The Suspect: WR 104....
So what kind of star could do this to us?
It's called a Wolf-Rayet
star, and they are a special kind of star. They are a massive
star (over 20 solar masses) which are losing that mass rapidly by means of a strong stellar wind.
Our own sun looses 10^-14 (0.00000000000001) solar masses every year. Where as a Wolf-Rayet star looses 10^-5 (0.00001) solar masses each year.
Wolf-Rayet stars are also very hot, with surface temperatures in the range of 30,000 K to 200,000 K. They are also very bright, having up to several
million times the bolometric luminosity of our sun. They are not visually bright, but bright in the ultraviolet to X-ray range.
However, because of their mass, when they are on the verge of dying, they collapse in on themselves, and if they do not loose enough mass, they can
create what we call a collapsar.
When a collapsar forms, two jets of gamma ray energy are emitted along the axial poles of the star. These jets have been associated with what we have
come to call GRBs or Gamma Ray Bursts.
Gamma Ray Bursts are the most powerful forms of energy that we have ever recorded. GRBs have been recoreded by us from billions of light years away.
The amount of energy it has in the few seconds that it exists is more than all the energy our sun will put out in it's 10 billion year life span.
There are two types of GRBs: Long and Short. The distinction is that Long GRBs last for more than 2 seconds, where as Short GRBs last for less than
GRBs produced from Wolf-Rayet stars are Long GRBs.
So just how many of these stars are there? Are there any in our galaxy?
GRBs that we have recoreded have originated outside our galaxy. Once it was realized what type of star can make these, astronomers looked.
They found that Wolf-Rayet stars in our galaxy are actually rare.
Before you breath a sigh of relief, let me explain what I mean by "rare". I mean "rare" as in there are about 500 of these types of stars in our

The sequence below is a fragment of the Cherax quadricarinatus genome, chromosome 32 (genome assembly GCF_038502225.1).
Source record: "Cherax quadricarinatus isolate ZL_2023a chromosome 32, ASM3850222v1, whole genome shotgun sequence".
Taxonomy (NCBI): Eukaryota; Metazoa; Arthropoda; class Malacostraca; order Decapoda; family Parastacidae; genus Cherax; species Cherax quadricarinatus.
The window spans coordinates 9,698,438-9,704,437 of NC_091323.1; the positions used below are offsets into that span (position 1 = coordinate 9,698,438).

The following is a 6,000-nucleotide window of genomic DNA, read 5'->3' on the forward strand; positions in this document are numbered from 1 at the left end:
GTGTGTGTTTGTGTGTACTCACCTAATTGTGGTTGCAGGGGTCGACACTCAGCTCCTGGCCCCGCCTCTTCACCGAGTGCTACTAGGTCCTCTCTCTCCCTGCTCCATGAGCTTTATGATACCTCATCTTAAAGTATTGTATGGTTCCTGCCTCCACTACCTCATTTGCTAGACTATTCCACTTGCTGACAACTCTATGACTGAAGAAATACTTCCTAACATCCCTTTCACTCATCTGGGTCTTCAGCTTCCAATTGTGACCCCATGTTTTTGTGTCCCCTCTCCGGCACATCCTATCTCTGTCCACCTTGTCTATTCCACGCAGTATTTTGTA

galaxy that we have found so far. Considering the amount of stars we have in our galaxy (somewhere between 200 billion to 400 billion), that makes
However, rare or not, we have one near by, at about 8,000 light years away. It's designation is WR
It should be noted that not every Wolf-Rayet star would end up becoming a collapsar. There are several sub designations for Wolf- Rayet stars.
Unfortunately, WR 104 is one that has been classified as one that could produce a GRB.
So, information on WR 104:
Located in the constellation Sagittarius, RA 18h 02m 04.7s, Dec -23 deg 37' 41.2"
Mass: 25 suns
radius: 3 x sun
WR 104 is a Wolf-Rayet star discovered in 1998, located 8,000 light years from Earth. It is a binary star with a class OB companion. The stars
have an orbital period of 220 days and the interaction between their stellar winds produce a spiral "pinwheel" outflow pattern over 200 astronomical
units long. The spiral is composed of dust that would normally be prevented from forming by WR 104's intense radiation were it not for the star's
The problem is: we have too many "If's", "Maybe's" and "If We Assume"s when it comes to WR 104.
Even though it's been studied since 1998, it's hard to refine information on a object that is 8,000 light years away. It seemed when first looking at,
that it's axial spin lay within 16 deg of Earth.
That gave a lot of astronomer's and astrophycists pause. Having it's poles pointed that close to Earth means that we were looking directly down the
barrel of a GRB.
The other reason for concern is that WR 104's evolution is almost over. It's ready to die, and die soon.
How soon? Could be 100 years from now. Or it could be tomorrow. That's the problem, as there is no way to know exactly for sure.
However, before you panic, there is good news. New spectroscopic data suggests that WR 104's rotational axis is more likely at a 30 to 40 deg angle
from our planet. That means the barrel is pointed enough away from us that we would not be in any danger.
It's also never been a certainty that WR 104 would produce a GRB either. The only examples we have are from GRBs in other galaxies, measureing in the
millions to billions of light years away.
So even if WR 104 were to go hypernova on us tomorrow it would seem that the worst we could expect is radiation slamming in to things that are out in
space (satellites, probes, etc), but it would not hurt our ozone much and we would be okay (appart from having a cool light show).
Hope some found this interesting.
edit on 8-6-2013 by eriktheawful because: (no reason given)
edit on 8-6-2013 by eriktheawful
because: (no reason given)